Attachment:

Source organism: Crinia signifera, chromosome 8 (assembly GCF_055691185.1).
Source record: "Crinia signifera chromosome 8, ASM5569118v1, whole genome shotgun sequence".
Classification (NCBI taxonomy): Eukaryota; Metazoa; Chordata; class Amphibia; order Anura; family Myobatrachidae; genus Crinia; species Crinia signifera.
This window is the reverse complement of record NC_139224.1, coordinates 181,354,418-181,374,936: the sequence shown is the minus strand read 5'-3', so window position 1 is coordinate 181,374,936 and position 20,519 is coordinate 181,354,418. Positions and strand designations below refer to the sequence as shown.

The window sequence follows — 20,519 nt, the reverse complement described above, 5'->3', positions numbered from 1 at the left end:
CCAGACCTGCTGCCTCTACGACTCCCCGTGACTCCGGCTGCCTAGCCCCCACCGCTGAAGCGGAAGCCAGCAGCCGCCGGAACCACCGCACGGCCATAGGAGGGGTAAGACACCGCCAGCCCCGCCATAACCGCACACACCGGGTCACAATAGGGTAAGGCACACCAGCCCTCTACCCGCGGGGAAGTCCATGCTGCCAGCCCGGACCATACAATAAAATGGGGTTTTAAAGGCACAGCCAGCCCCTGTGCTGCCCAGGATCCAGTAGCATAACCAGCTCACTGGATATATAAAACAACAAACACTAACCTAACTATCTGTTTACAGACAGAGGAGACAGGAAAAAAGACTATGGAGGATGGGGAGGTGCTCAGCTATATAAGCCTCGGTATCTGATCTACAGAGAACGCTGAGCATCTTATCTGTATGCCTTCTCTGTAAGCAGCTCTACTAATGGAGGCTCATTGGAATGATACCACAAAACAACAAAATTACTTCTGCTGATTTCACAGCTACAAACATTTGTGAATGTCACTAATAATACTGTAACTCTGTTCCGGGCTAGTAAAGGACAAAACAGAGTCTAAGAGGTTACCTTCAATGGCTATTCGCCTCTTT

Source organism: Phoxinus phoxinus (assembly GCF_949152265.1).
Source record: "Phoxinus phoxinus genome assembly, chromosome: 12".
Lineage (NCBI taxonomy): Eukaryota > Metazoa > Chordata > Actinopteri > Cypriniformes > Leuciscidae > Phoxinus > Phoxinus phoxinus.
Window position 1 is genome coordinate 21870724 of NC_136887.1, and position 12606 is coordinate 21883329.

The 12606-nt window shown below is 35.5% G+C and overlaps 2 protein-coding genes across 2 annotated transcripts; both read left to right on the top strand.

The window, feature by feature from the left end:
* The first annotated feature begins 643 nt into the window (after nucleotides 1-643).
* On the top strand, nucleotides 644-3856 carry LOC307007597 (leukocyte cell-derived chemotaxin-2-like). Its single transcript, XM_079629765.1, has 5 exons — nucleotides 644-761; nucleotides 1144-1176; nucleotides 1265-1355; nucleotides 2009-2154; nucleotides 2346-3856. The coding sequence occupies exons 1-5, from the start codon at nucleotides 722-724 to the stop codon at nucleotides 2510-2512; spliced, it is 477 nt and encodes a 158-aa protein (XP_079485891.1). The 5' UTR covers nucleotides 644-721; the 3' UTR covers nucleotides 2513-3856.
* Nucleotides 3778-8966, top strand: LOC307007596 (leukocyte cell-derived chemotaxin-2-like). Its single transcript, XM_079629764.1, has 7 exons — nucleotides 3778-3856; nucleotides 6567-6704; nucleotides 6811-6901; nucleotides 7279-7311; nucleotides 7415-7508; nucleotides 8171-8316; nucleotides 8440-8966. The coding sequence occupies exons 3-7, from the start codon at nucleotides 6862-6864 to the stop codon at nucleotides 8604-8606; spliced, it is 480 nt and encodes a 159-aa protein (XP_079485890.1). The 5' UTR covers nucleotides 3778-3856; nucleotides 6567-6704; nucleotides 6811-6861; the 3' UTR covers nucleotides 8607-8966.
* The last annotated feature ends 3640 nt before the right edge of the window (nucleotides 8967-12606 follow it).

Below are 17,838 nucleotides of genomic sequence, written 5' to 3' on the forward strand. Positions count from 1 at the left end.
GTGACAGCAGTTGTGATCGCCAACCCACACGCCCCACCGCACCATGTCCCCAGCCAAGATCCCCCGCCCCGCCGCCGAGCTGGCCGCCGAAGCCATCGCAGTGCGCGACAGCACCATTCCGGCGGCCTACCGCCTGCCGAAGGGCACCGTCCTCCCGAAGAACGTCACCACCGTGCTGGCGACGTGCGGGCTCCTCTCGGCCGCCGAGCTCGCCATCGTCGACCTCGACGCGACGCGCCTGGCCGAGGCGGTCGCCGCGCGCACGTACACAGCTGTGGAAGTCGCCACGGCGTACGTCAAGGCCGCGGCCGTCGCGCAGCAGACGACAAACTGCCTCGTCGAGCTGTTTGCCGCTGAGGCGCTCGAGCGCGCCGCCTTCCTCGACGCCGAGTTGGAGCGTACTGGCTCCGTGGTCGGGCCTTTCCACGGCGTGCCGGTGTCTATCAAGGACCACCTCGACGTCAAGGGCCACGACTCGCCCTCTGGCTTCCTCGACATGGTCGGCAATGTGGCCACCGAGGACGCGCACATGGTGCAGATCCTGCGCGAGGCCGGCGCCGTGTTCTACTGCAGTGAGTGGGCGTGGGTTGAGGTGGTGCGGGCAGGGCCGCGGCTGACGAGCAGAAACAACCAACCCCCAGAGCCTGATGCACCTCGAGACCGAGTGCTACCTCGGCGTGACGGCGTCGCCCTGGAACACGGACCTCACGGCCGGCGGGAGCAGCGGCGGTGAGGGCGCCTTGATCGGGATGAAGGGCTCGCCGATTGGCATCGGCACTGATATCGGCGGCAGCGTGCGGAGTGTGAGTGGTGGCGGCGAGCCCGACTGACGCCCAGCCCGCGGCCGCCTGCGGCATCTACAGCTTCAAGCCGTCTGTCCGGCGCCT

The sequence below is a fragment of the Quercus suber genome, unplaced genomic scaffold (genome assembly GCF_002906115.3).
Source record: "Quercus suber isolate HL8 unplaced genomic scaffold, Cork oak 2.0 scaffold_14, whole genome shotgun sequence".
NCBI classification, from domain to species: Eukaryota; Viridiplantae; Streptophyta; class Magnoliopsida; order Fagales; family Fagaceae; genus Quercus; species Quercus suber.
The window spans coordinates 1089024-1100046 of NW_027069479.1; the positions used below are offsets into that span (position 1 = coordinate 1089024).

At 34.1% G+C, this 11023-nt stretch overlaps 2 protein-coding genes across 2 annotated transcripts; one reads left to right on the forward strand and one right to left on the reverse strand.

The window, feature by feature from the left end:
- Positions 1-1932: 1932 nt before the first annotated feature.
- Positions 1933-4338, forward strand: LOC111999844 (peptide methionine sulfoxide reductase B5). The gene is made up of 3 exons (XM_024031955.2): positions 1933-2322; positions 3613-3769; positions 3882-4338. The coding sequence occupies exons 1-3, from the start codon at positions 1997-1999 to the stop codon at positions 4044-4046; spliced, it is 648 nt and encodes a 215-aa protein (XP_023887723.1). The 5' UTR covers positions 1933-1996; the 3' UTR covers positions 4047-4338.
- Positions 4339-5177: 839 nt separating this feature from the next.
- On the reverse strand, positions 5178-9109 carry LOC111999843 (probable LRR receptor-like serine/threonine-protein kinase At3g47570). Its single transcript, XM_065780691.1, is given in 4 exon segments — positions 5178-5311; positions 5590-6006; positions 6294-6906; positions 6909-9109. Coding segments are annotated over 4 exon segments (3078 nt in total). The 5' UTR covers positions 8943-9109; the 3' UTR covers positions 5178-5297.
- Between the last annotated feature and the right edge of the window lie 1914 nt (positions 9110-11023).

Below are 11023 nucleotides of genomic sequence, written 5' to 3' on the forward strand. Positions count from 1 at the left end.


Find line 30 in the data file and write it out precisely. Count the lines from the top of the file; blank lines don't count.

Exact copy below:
Below are 11023 nucleotides of genomic sequence, written 5' to 3' on the forward strand. Positions count from 1 at the left end.